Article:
15th: Event!!! Last weekend it rained for two days - light gentle rain admittedly, but at least the parched earth got some much-needed moisture (and there was a bit of snow on the mountain tops. Today, four days later and following three days of warm sunny weather, I went for a short walk on the hill near my home and spotted 12 butterflies - 2 Red Admirals, 2 Commas (one here), a Small White (photo), a Green-veined White, I believe, 2 Small Toroiseshells (one here) and 4 Large Tortoiseshells (photo, photo). Apologies about the quality of the photos.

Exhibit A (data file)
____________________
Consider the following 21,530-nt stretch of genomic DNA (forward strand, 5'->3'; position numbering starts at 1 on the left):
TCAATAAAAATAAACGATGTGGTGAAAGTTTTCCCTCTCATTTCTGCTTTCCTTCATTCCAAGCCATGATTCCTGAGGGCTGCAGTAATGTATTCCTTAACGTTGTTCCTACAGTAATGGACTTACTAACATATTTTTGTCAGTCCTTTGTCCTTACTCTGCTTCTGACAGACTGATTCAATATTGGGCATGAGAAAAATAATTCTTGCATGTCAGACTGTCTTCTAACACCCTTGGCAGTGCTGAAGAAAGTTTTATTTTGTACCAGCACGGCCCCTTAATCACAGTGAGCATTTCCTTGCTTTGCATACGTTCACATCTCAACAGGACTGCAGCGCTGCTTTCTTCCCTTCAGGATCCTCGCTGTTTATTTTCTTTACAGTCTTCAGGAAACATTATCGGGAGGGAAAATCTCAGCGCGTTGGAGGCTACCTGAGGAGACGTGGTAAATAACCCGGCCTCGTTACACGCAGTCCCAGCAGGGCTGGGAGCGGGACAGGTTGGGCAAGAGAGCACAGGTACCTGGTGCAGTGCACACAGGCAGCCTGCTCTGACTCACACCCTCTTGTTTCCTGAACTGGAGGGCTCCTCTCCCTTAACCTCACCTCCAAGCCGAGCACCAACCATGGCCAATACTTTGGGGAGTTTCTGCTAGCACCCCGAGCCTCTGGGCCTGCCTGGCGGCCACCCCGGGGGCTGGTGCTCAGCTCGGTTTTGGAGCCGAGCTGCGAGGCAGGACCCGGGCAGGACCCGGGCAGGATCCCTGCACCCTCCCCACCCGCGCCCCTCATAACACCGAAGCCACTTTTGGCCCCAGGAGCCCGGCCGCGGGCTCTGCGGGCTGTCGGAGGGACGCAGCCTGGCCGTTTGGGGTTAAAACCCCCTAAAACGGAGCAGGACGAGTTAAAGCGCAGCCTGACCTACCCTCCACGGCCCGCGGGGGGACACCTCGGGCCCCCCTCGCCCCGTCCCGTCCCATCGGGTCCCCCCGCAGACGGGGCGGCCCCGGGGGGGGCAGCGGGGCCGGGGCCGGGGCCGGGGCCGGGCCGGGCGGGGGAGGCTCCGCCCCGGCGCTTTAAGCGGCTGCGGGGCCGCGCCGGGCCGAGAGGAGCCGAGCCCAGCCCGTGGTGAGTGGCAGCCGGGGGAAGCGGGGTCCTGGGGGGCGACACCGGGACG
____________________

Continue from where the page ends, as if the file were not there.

19th-29th: A 10-day trip with my wife to Morocco - the first time for me outside of Europe! Fes and Marrakech were our main stopping points but we also went on a 3-day excursion into the desert not far from the Algerian border. Most of the butterflies I saw were just north-west of Fes at Volubilis (photo, photo), an important Roman archeological site, where I spent more time trying to photograph butterflies than showing interest in the Roman ruins. There were lots of species that I had only read about and never seen before. Here is a Green-striped White (photo), a Western Dappled White (photo), a Spanish Festoon (photo), a Moroccan Hairstreak (photo) and a Provence Hairstreak (photo). I also came across a False Baton Blue, which you may just be able to make out in the centre of this photo. In Fes itself in a park not far from the centre I was pleased to find, and later identify, several African Grass Blues (photo, photo). Although there was so much to see in Fes, I couldn't let the few days pass without climbing the local mountain, Jleb Zalagh (901m asl), about 13km away - the only problem being how to get there and back quickly (photo from the roof-top terrace of our guest house). The best solution was given by our guest-house host, who offered me a lift on the back of his motorbike, which, with some trepidation, I accepted. No problems (apart from the chaotic traffic and the bumps in the roads!) I then spent an extremely pleasant three hours on the mountain in the warm sunshine, enjoying the view (photo, photo, photo) taking a few photographs of butterflies and eventually managing to return by getting a lift with a very kind local resident. The butterflies I saw included Mallow Skippers (photo), Swallowtails (photo), Long-tailed Blues (photo), several Greenish Black-tips, which were extremely difficult to get close to for a photograph, a Moroccan Orange-Tip (photo) and this Hoopoe bird (photo). Marrakech and its much drier surroundings didn't offer as many opportunites for butterfly-hunting and our last-minute decision to go on a 3-trip to the desert took us to higher altitudes in the Atlas mountains, where there didn't seem to be much flying, and to cold, windy conditions in the desert itself. 90 minutes riding a dromedary in an icy gale (together wih a mini sandstorm) at 2°C without a coat was not the most enjoyable experience for me (photo). Luckily, on the way back at one of the stopping places, there were a few butterflies flying around some freshly-watered plants. Here is a Greenish Black-tip (photo), a Bath White (photo), and a Crimson Speckled moth (Utetheisa pulchella) (photo). Despite some of my negative comments - a great trip!